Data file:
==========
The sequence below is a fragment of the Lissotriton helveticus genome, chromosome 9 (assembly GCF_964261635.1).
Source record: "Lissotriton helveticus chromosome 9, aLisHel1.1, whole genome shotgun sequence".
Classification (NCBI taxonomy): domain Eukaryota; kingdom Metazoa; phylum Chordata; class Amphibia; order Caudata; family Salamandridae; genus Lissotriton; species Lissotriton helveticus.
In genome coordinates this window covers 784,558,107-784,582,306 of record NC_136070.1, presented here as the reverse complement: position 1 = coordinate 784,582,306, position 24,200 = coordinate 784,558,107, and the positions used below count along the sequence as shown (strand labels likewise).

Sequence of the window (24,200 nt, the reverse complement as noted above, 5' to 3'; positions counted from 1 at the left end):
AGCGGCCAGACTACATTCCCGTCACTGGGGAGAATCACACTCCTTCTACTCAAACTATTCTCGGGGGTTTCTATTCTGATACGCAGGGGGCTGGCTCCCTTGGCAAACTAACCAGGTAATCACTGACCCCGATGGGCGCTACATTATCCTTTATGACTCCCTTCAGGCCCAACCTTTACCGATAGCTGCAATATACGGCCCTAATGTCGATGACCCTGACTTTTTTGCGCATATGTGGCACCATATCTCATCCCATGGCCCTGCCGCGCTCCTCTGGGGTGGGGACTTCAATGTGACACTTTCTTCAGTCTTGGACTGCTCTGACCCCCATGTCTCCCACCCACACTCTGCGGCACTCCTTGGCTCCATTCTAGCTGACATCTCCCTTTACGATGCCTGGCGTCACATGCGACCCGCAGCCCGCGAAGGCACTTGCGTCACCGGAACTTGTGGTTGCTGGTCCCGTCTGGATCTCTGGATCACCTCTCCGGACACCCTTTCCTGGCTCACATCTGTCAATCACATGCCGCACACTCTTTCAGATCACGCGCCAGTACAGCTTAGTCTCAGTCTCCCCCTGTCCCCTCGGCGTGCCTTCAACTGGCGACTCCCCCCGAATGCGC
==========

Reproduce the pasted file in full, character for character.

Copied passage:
The sequence below is a fragment of the Lissotriton helveticus genome, chromosome 9 (assembly GCF_964261635.1).
Source record: "Lissotriton helveticus chromosome 9, aLisHel1.1, whole genome shotgun sequence".
Classification (NCBI taxonomy): domain Eukaryota; kingdom Metazoa; phylum Chordata; class Amphibia; order Caudata; family Salamandridae; genus Lissotriton; species Lissotriton helveticus.
In genome coordinates this window covers 784,558,107-784,582,306 of record NC_136070.1, presented here as the reverse complement: position 1 = coordinate 784,582,306, position 24,200 = coordinate 784,558,107, and the positions used below count along the sequence as shown (strand labels likewise).

Sequence of the window (24,200 nt, the reverse complement as noted above, 5' to 3'; positions counted from 1 at the left end):
AGCGGCCAGACTACATTCCCGTCACTGGGGAGAATCACACTCCTTCTACTCAAACTATTCTCGGGGGTTTCTATTCTGATACGCAGGGGGCTGGCTCCCTTGGCAAACTAACCAGGTAATCACTGACCCCGATGGGCGCTACATTATCCTTTATGACTCCCTTCAGGCCCAACCTTTACCGATAGCTGCAATATACGGCCCTAATGTCGATGACCCTGACTTTTTTGCGCATATGTGGCACCATATCTCATCCCATGGCCCTGCCGCGCTCCTCTGGGGTGGGGACTTCAATGTGACACTTTCTTCAGTCTTGGACTGCTCTGACCCCCATGTCTCCCACCCACACTCTGCGGCACTCCTTGGCTCCATTCTAGCTGACATCTCCCTTTACGATGCCTGGCGTCACATGCGACCCGCAGCCCGCGAAGGCACTTGCGTCACCGGAACTTGTGGTTGCTGGTCCCGTCTGGATCTCTGGATCACCTCTCCGGACACCCTTTCCTGGCTCACATCTGTCAATCACATGCCGCACACTCTTTCAGATCACGCGCCAGTACAGCTTAGTCTCAGTCTCCCCCTGTCCCCTCGGCGTGCCTTCAACTGGCGACTCCCCCCGAATGCGC